Confidence Men | Ron Suskind

Summary of: Confidence Men: Wall Street, Washington, and the Education of a President
By: Ron Suskind


In ‘Confidence Men: Wall Street, Washington, and the Education of a President’, Ron Suskind takes us on a journey through economic policymaking in Barack Obama’s presidential election campaign and the early years of his administration. The major themes of the book revolve around Obama’s efforts to tackle growing income inequality, the financial crisis of 2008, and the subsequent bailout and stimulus policies. The book provides insights into the power struggles and differing opinions of Obama’s economic team and their impacts on shaping the nation’s financial system.

Obama’s Vision for the US Economy

During his presidential campaign, Barack Obama focused on tackling the growing income disparity in America. With the help of his advisors, he considered various strategies such as investing in alternative energy, healthcare, and infrastructure to reignite the economy and create jobs. Obama listened closely while integrating the best ideas with his vision and insight. Meanwhile, Robert Wolf, then chairman and chief operations officer of UBS Americas, noticed signs of potential trouble in the financial market. His bank was heavily leveraged and played a significant role in the mortgage derivatives market. Wolf had met Obama and called him to express his fears of a potential “market-driven disaster that could crush Wall Street and with it, the whole US economy.” Obama’s calm and analytical way of handling the economy helped him become one of the few presidents who restored the economy after a disastrous financial crisis in 2008.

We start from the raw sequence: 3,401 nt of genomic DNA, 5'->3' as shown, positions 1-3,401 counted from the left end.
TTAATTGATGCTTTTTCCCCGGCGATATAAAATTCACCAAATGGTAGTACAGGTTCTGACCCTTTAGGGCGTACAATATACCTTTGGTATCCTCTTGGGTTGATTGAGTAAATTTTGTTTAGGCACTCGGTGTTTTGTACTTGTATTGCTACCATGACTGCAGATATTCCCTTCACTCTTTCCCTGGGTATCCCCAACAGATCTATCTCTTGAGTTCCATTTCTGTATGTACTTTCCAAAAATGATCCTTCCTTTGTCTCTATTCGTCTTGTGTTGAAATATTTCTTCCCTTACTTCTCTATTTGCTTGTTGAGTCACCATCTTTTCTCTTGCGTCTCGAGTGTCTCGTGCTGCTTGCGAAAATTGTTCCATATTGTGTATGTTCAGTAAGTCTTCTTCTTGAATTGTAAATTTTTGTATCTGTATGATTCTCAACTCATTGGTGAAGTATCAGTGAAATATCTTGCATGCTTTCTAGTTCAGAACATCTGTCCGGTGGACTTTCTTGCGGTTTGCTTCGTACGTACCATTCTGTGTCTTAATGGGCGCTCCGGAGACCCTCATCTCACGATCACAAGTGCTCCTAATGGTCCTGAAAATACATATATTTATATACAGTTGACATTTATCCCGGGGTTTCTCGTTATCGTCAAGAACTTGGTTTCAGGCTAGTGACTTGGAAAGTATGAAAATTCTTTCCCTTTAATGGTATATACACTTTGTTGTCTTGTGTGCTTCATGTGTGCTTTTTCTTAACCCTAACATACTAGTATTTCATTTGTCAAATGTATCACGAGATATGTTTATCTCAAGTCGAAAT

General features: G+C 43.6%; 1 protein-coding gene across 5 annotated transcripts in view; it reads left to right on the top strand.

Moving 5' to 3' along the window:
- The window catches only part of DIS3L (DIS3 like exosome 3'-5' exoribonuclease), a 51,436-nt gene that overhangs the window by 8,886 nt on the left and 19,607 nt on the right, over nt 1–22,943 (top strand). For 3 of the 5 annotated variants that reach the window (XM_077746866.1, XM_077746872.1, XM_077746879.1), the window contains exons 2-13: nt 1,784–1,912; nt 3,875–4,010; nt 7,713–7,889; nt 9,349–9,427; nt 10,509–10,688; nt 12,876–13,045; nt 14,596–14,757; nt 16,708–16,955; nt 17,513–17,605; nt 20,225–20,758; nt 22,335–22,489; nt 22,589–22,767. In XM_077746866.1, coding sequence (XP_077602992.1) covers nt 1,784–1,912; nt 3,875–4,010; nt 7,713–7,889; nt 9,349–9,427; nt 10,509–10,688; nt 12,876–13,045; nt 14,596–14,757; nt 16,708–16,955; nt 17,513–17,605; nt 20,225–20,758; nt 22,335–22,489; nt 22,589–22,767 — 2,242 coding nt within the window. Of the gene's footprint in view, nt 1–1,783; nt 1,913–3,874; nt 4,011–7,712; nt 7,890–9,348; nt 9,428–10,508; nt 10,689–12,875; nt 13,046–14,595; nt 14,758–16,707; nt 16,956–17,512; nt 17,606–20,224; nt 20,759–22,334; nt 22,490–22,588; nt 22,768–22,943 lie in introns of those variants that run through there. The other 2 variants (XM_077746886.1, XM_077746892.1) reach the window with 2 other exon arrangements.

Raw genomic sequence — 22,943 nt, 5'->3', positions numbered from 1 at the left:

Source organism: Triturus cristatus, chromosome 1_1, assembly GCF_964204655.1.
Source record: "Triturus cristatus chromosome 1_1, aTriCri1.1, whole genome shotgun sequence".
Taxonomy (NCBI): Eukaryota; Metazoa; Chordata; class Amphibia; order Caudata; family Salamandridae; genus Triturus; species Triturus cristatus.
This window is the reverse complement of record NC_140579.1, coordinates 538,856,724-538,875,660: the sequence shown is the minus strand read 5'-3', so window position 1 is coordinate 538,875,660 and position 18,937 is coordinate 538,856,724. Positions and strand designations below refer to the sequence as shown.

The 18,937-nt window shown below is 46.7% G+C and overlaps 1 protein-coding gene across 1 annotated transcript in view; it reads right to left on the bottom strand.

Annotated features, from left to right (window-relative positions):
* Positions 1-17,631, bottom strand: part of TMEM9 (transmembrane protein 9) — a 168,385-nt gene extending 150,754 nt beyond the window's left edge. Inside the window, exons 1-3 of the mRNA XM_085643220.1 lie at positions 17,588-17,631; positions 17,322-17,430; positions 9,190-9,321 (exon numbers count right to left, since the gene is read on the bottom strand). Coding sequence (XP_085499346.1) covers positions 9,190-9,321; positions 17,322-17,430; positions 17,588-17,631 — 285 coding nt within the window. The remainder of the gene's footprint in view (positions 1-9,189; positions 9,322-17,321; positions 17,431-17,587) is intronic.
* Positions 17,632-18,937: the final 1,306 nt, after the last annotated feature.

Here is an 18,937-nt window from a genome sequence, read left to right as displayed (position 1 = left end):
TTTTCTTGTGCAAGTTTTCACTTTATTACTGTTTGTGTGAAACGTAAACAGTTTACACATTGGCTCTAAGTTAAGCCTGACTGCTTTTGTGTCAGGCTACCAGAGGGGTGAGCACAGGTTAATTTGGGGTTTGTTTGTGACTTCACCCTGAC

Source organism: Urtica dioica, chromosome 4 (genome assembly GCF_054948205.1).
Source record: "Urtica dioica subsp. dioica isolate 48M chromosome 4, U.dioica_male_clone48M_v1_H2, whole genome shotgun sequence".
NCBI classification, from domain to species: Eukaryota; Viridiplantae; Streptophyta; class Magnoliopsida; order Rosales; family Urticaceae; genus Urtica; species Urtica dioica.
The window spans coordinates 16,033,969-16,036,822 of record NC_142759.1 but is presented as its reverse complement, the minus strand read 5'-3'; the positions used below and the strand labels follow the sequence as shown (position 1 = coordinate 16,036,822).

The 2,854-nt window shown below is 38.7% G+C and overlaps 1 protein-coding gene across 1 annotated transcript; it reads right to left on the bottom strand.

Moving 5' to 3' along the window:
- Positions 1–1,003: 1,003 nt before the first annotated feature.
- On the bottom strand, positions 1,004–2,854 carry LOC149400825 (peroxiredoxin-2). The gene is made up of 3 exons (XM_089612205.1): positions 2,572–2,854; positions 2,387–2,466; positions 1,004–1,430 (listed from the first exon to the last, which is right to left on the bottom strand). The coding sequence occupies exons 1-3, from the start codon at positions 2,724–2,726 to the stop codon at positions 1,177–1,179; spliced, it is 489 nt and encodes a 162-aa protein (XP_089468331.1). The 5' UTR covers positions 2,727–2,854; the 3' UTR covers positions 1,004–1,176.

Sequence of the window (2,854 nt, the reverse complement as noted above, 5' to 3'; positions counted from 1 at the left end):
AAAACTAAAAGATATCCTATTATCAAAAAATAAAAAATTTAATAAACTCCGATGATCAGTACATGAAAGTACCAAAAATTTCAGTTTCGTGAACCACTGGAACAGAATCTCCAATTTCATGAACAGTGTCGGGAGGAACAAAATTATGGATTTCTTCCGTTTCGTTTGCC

Obama’s Insider Advantage

This summary explores how Obama’s engagement with top Wall Street honchos and luminaries gave him an edge in addressing the 2008 financial crisis. He proved his mastery of economic issues early on in his campaign, outshining his rivals and earning him the nomination. Amid internal dissent among his economic team, Obama displayed strong leadership during the crisis, while John McCain’s campaign struggled to keep up. Obama’s insider advantage, combined with his capability, enthusiasm, and mastery of the issues, likely secured his presidency by September 2008.

Obama’s Economic Team: The Divide

In “Too Big to Fail,” the authors explore the dichotomy between the economic teams appointed by Obama in the run-up to his inauguration. The “Team A” and “Team B” approach was evident in the contest for the Treasury secretary role, with Volcker, Summers, and Geithner being the top contenders. Obama favored the more experienced Geithner and Summers from Team B, who had a continuity in dealing with the crisis and had links to big banks, while Team A wanted a wholesale reorganization of the nation’s troubled banks. Ultimately, Geithner became the Treasury secretary, and Summers headed the National Economic Council, while Christina Romer was appointed as head of the Council of Economic Advisers. With many people criticizing Obama for giving the authority to clean up the mess to those who’d helped create it, the authors examine the challenges Obama’s team faced and the choices they made during the economic crisis.

The American Recovery and Reinvestment Act of 2009

In 2009, President Barack Obama approved The American Recovery and Reinvestment Act (TARP), which aimed to revive the economy. The bill intended to achieve bipartisanship by extending tax cuts to all income groups. However, the Republicans voted against the bill. Timothy Geithner, as a member of Team B, promoted “stress tests” to help banks normalize and tackle industry-wide issues incrementally. Obama, breaking news of executive bonuses for taxpayer-rescued AIG, overruled advisers and prioritized healthcare reform. He urged financial firms to self-police their compensation, leading to nothing much changing.

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